Vauxhall Mokka-e SUV review

“The new electric Vauxhall Mokka-e looks great and is designed to feel like a petrol car”

If you were put off the previous Vauxhall Mokka X by its dowdy design and fossil fuel-burning engines, the Vauxhall Mokka-e couldn’t be much more different. Vauxhall now sits alongside a host of marques including Peugeot and Citroen under the Stellantis group umbrella, so it’s time for a fresh look.

The Mokka-e is wider and lower than the old car, instantly giving it a more athletic stance. It also boasts a new family face, called ‘Vauxhall Vizor’ that will soon appear on every new model from the brand. Based on the Opel GT X Experimental concept from 2018, it has a smooth grille designed to house a myriad sensors elegantly and make the car appear wider. Both conventionally fueled and electric versions get a blank grille, so a couple of ‘e’ badges are the only giveaway that this is the EV.

While the standard Vauxhall Mokka has to fend off rivals from nearly every manufacturer, the Mokka-e has far fewer competitors, for now. The Mokka-e is mechanically identical to the Peugeot e-2008 and DS 3 Crossback E-Tense, and undercuts cars like the Hyundai Kona Electric and Kia e-Niro on price. Our favourite small SUVs, the Renault Captur and Ford Puma, don’t offer EV versions. The Mokka-e’s size and style might also lead you to cross-shop it with small electric superminis like the MINI Electric and Renault ZOE.

The Mokka-e manages a 201-mile range, and the battery can be topped up to 80% in just half an hour if you plug it in to a 100kW public charger. We’d imagine most customers would use a 7kW home wallbox more often, which takes around seven and a half hours to fully recharge the Vauxhall’s battery – meaning cheap overnight charges should be easy.

The range is about average for the class – the Mazda MX-30 and Kia Soul EV offer 124 and 280 miles respectively – and its acceleration figures don’t stand out either. Hitting 0-62mph in 8.7 seconds is relatively brisk, just not as impressive as some electric rivals. This, however, is a deliberate tactic on Vauxhall’s part as engineers have set up the throttle response to feel less urgent and more like that of a petrol or diesel car. It means that the Mokka-e might be appealing if you don’t enjoy being pinned back in your seat every time you pull away from the traffic lights.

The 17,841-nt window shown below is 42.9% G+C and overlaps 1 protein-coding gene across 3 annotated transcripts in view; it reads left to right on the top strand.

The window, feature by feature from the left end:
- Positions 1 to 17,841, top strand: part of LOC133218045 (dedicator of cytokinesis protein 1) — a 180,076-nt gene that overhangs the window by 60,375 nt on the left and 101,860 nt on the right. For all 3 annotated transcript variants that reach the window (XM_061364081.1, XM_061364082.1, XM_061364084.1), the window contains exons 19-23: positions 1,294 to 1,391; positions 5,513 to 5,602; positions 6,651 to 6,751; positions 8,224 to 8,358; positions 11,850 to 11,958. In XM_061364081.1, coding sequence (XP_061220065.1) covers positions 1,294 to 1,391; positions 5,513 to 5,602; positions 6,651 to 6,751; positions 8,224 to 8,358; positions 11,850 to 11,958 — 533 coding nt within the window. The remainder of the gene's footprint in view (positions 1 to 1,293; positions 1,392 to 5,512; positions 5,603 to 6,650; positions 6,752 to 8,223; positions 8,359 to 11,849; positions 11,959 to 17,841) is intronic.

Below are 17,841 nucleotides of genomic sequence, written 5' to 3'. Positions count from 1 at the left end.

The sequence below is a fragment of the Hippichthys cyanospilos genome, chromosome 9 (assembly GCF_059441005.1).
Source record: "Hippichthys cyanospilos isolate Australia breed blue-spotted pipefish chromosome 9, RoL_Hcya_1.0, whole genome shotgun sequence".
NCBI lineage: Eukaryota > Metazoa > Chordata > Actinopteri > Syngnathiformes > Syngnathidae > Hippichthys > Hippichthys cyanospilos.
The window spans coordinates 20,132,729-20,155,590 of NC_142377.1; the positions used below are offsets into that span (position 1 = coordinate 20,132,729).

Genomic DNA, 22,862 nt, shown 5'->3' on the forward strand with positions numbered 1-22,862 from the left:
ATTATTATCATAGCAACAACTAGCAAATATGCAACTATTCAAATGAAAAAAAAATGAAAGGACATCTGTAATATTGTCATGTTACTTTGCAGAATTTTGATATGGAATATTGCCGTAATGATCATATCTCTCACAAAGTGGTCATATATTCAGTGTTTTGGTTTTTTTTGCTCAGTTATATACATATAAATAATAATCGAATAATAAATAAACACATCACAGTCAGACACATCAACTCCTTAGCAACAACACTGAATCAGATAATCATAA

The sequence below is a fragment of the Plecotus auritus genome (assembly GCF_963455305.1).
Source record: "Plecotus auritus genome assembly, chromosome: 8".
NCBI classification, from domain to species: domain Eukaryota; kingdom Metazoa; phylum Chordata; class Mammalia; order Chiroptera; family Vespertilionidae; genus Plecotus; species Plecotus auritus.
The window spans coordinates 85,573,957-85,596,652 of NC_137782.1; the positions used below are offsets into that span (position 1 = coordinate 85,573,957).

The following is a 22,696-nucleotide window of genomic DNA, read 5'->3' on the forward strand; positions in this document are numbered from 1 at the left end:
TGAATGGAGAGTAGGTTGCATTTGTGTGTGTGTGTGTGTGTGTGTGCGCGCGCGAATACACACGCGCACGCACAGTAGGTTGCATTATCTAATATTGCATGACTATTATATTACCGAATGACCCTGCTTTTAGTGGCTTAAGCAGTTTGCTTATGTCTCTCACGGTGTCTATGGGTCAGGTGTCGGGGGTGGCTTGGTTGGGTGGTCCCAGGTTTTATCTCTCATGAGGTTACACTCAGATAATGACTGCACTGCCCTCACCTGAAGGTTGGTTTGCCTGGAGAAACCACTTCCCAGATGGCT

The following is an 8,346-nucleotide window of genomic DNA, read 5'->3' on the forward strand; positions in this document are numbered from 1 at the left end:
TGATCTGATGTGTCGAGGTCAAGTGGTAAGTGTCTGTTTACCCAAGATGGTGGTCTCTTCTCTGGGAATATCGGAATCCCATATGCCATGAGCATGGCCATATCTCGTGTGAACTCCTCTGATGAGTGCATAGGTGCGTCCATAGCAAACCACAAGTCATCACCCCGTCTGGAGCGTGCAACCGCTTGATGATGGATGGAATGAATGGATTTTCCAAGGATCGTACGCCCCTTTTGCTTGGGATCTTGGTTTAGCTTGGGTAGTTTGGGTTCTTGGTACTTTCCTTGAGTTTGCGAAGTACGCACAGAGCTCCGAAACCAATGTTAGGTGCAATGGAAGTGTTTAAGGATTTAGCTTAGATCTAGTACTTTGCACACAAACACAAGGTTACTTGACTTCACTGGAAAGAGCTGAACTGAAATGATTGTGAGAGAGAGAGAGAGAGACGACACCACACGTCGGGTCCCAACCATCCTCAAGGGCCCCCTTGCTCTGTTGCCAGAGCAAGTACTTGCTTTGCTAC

The interior is all-new, and is what you can expect from the next generation of Vauxhall models. A configurable digital instrument cluster is standard on all but the base model, and it’s joined by a touchscreen that can measure up to 10 inches. Smartphone connectivity is present and correct, while material quality is good in most places – there are soft-touch plastics in areas you’re likely to touch. The car is quite small inside, though, offering more interior and boot space than a supermini but less than many small SUV rivals.

Vauxhall-Mokka-eSUV (Image:

Vauxhall-Mokka-eSUV (Image:

The Vauxhall Mokka-e doesn’t have a single standout reason why you’d buy one over a Peugeot e-2008, Kia e-Niro or MG ZS EV. But it doesn’t have anything glaringly wrong with it, either. Sitting it right in the middle of the pack with few faults and an attractive design is probably a recipe for strong sales.

Thanks to its shared CMP (Common Modular Platform) with the Vauxhall Corsa-e and Peugeot e-208, the Mokka-e gets the same 50kWh battery. This gives it a range of up to 201 miles in ideal conditions, making it competitive with models like the Peugeot e-2008. However, the Mokka-e doesn’t quite boast the range of the 64kWh Kia e-Niro, which is capable of around 280 miles from a single charge.

An onboard 11kW charger and mode 3 cable allows the Mokka-e to be fully charged in just over 7.5 hours using a home wallbox, or, if you can find a public 100kW rapid charger it can be topped-up from 15 to 80% in around 30 minutes. While 100kW chargers are still fairly rare in the UK, the charging infrastructure is growing rapidly thanks to government funding and investment from private firms like Instavolt, Shell Recharge and BP Pulse.

The charging flap is to the rear of the passenger side c-pillar, rather like a conventional petrol fuel filler cap. It has a series of LED lights that light up to help illuminate the charging port and indicate progress. Flashing green shows charging is in progress, while a solid green light shows the battery is fully charged. A blue light shows charging has been scheduled for later, while red indicates a fault.

The Mokka-e is the best in the range for company-car drivers, as it’ll cost very little in Benefit-in-Kind tax. Meanwhile, the three-year/60,000-mile warranty is similar to rival models, although the battery pack is covered for eight years or 100,000 miles. Vauxhall offers a three-year servicing package – but that may only cover two services as the Mokka-e needs an initial inspection after 8,000 miles or a year, and then needs servicing every 16,000 miles or two years thereafter. Another Mokka-e perk seems to be complimentary roadside assistance for eight years, which could add up to quite a saving.

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